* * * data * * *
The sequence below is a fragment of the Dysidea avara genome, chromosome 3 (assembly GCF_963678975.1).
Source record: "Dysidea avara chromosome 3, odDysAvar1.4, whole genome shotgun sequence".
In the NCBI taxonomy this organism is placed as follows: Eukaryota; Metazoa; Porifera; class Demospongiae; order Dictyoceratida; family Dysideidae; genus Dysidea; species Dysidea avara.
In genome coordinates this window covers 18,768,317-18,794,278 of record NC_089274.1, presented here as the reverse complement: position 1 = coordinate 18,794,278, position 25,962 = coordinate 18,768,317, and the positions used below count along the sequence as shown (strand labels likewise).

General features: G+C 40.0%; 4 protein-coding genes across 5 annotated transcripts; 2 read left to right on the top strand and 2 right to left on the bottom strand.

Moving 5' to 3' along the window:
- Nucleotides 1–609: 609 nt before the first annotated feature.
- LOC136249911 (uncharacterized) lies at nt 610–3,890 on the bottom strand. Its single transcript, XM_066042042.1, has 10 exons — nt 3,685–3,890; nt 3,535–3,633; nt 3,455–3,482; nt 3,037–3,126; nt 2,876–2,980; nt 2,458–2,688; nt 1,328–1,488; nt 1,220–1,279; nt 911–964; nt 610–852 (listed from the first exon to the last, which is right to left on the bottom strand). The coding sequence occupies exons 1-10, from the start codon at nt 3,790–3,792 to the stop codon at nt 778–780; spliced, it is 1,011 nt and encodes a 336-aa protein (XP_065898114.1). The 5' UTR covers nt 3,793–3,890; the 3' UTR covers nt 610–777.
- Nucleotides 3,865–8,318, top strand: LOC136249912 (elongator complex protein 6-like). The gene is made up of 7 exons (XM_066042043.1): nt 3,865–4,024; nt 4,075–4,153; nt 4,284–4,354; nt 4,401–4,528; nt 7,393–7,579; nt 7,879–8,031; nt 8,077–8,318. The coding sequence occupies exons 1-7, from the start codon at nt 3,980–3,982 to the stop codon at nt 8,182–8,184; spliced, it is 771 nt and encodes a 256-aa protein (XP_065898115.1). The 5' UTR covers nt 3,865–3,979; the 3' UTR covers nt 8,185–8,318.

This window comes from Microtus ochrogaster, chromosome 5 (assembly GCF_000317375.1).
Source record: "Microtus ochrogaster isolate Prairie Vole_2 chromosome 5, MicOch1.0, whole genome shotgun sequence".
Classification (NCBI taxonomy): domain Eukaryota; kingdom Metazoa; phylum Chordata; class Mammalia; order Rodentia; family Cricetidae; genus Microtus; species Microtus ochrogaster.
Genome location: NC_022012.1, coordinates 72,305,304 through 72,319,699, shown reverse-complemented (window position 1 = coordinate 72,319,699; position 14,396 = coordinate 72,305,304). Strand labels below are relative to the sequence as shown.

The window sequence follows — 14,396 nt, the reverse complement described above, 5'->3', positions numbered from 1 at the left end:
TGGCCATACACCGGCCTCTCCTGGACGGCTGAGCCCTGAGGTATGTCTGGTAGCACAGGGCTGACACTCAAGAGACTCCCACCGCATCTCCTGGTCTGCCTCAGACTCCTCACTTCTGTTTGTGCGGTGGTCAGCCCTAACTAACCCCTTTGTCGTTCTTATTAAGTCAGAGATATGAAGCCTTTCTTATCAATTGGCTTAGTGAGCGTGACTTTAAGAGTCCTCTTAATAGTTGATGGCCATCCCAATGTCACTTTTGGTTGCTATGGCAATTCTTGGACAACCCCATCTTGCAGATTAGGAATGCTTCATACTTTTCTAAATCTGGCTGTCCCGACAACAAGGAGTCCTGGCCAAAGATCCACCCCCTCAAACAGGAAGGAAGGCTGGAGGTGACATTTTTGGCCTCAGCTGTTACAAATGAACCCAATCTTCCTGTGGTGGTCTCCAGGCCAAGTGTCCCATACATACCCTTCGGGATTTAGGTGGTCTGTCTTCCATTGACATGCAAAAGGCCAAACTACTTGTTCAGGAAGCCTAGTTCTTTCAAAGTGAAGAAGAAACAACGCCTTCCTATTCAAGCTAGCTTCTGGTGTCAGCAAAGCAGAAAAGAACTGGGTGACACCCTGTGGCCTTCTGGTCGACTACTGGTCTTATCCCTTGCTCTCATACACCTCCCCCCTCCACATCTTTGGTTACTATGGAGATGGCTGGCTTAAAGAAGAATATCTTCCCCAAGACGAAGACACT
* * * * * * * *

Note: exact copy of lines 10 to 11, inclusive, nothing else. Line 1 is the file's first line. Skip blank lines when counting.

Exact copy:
This window comes from Microtus ochrogaster, chromosome 5 (assembly GCF_000317375.1).
Source record: "Microtus ochrogaster isolate Prairie Vole_2 chromosome 5, MicOch1.0, whole genome shotgun sequence".